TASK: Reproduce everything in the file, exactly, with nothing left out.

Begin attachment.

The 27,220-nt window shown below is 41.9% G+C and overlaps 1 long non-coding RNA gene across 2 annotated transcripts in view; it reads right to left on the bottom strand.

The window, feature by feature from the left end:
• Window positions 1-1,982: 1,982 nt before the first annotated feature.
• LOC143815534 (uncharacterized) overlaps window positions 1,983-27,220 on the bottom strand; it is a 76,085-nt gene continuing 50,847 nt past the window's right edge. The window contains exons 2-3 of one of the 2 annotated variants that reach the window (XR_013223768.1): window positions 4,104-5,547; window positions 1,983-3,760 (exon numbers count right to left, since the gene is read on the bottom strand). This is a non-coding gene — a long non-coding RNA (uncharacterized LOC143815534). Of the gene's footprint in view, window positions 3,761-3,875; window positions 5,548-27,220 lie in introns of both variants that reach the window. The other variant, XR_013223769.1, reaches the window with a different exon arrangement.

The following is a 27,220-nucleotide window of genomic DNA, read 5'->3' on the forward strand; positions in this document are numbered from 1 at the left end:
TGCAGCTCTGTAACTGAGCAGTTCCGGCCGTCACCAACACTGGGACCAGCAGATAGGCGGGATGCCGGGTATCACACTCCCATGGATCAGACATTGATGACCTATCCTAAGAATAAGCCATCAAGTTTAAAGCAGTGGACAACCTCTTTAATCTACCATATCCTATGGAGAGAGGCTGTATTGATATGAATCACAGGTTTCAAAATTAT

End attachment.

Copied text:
The 27,220-nt window shown below is 41.9% G+C and overlaps 1 long non-coding RNA gene across 2 annotated transcripts in view; it reads right to left on the bottom strand.

The window, feature by feature from the left end:
• Window positions 1-1,982: 1,982 nt before the first annotated feature.
• LOC143815534 (uncharacterized) overlaps window positions 1,983-27,220 on the bottom strand; it is a 76,085-nt gene continuing 50,847 nt past the window's right edge. The window contains exons 2-3 of one of the 2 annotated variants that reach the window (XR_013223768.1): window positions 4,104-5,547; window positions 1,983-3,760 (exon numbers count right to left, since the gene is read on the bottom strand). This is a non-coding gene — a long non-coding RNA (uncharacterized LOC143815534). Of the gene's footprint in view, window positions 3,761-3,875; window positions 5,548-27,220 lie in introns of both variants that reach the window. The other variant, XR_013223769.1, reaches the window with a different exon arrangement.

The following is a 27,220-nucleotide window of genomic DNA, read 5'->3' on the forward strand; positions in this document are numbered from 1 at the left end:
TGCAGCTCTGTAACTGAGCAGTTCCGGCCGTCACCAACACTGGGACCAGCAGATAGGCGGGATGCCGGGTATCACACTCCCATGGATCAGACATTGATGACCTATCCTAAGAATAAGCCATCAAGTTTAAAGCAGTGGACAACCTCTTTAATCTACCATATCCTATGGAGAGAGGCTGTATTGATATGAATCACAGGTTTCAAAATTAT